Feel Like A Wreck?

It's known in the toy industry as the "crash 'n' bash" theory: give a 6-year-old boy a toy car and he's guaranteed to smash it against a wall or careen it off his little sister's bunk bed. The theory was unmistakably at work two years ago at a Tyco market-research session. Behind a two-way mirror, researchers watched a half dozen 5-to 8-year-old boys test-drive Crash Dummies, a new line of action figures and vehicles that Tyco hoped would be on every little boy's wish list for Christmas 1992. On impact, the car's fenders crumple and its wheels pop off. But even more irresistible: when the plastic mini-mannequins are left unbelted, their heads and limbs go flying. So appealing was the mayhem the toys created that most of the youngsters said they'd fork over their $25 consulting fee to own one. The response indicated a winner, says former Tyco executive Neil Werde. "Any time you have kids jumping up and down and squealing, you know you have a hit."

OK, so they may not be the next Teenage Mutant Ninja Turtles or Cabbage Patch dolls. And parents may shudder at the thought of putting them under the tree this Christmas. But in an industry reeling from two flat years, The Incredible Crash Dummies are one of the bright stars of the holiday season. The result of an improbable venture between a federal government agency, a licensing company and a toymaker, the latest from Tyco Toys could rake in more than $50 million in sales this year-drawing a respectable chunk of the estimated $14 billion that Americans will spend on toys in 1992. In a market where there are few survivors-only a fraction of the 6,000 or so gizmos launched at the industry's annual Toy Fair in New York ever make it to market-the toy's evolution offers a rare look at what it takes to create a hit.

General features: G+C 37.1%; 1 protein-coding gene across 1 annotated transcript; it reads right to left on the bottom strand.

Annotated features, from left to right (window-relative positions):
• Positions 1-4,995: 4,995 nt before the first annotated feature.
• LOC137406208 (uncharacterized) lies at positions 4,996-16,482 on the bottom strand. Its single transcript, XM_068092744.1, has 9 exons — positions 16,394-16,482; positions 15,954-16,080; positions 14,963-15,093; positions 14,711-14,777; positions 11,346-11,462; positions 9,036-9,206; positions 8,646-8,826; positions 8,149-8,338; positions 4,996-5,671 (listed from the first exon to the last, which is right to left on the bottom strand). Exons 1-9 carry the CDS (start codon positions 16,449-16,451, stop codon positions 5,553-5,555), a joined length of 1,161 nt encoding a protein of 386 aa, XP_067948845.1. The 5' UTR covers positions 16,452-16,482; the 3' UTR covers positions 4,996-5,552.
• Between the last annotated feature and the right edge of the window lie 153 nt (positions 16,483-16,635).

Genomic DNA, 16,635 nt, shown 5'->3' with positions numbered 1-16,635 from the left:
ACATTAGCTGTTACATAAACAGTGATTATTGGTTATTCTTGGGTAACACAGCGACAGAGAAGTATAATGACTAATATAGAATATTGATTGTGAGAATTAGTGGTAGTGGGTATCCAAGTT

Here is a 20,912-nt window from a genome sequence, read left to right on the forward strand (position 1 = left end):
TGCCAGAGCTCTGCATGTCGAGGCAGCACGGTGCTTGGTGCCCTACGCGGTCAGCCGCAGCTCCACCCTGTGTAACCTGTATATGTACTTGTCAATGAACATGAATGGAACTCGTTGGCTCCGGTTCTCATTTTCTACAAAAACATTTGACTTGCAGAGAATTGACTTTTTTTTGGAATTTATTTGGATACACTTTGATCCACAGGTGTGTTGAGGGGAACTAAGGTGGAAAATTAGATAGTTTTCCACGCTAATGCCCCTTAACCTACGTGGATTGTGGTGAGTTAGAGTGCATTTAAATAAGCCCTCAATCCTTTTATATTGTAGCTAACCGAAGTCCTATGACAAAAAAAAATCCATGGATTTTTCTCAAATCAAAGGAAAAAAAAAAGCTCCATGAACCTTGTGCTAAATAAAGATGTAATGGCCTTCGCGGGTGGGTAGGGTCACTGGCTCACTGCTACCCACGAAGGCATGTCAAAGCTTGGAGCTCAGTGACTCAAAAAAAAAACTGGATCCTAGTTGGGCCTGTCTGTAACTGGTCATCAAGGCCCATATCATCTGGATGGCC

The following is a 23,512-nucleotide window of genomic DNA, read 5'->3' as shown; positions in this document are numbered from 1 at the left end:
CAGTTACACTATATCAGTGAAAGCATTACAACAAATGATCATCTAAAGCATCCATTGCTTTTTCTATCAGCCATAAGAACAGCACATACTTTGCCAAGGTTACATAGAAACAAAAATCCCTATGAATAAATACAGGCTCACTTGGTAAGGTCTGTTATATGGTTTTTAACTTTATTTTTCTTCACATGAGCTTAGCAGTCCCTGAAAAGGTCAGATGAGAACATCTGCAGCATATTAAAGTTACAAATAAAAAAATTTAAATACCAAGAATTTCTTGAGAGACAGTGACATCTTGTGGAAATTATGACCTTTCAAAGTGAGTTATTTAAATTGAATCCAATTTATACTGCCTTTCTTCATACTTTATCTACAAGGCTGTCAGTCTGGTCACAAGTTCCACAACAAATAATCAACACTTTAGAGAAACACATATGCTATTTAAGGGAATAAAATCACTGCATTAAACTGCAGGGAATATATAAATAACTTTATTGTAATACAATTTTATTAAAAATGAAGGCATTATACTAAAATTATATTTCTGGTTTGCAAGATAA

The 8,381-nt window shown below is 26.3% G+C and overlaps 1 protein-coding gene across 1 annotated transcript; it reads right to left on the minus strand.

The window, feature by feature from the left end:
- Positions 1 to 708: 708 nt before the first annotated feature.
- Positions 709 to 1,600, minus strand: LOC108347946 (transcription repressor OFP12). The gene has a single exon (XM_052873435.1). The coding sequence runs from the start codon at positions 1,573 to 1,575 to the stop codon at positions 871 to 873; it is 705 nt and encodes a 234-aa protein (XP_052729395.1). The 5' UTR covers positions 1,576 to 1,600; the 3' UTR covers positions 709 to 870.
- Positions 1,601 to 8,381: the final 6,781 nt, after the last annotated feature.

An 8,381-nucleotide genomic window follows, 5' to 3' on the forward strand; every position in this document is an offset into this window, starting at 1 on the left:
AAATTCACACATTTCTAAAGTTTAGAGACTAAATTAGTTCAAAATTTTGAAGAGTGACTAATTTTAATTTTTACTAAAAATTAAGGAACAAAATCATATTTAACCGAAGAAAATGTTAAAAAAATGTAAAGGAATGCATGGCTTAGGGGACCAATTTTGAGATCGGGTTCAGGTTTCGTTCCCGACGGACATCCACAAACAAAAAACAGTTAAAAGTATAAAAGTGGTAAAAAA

The story of the Crash Dummies is a two-year saga marked by bureaucratic maneuvering, controversy and shrewd marketing. The endearing dummies had an unlikely birthplace-the U.S. Department of Transportation. In 1985 the agency began airing a series of public-service ads starring crash-test dummies Vince and Larry-America's beloved seat-belt advocates. To get the word out to kids, the DOT hired two licensing companies to make Vince and Larry stars. Al Kahn, chairman of Leisure Concepts, tried peddling the dummies-as-toys concept to Mattel, but the company showed no interest. When he approached Tyco new-products guru Mike Lyden in March of 1990, however, the response was much warmer. "We were hungry for an action-figure line," Lyden recalls. "And with the public-safety message attached, it was a marketer's dream."

The challenge was to create a toy that not only got the buckle-up message across but was fun. Lyden turned the project over to Tyco's "boys' toys" team and reiterated the company mantra: think like a 6-year-old. In a three-hour brainstorming free-for-all, the group envisioned what the toy and its accessories would do. When a kid buckled a dummy's safety belt in its motorized sedan, Vince and Larry would blissfully survive the most heinous of accidents; leave it unbuckled, however, and the duo would become piles of body parts. The figures would be equipped with ejection buttons and jointed limbs that pulled apart. But keeping the car's price below $20 posed a problem. The solution: kill the costly motor and let the kids do the crashing.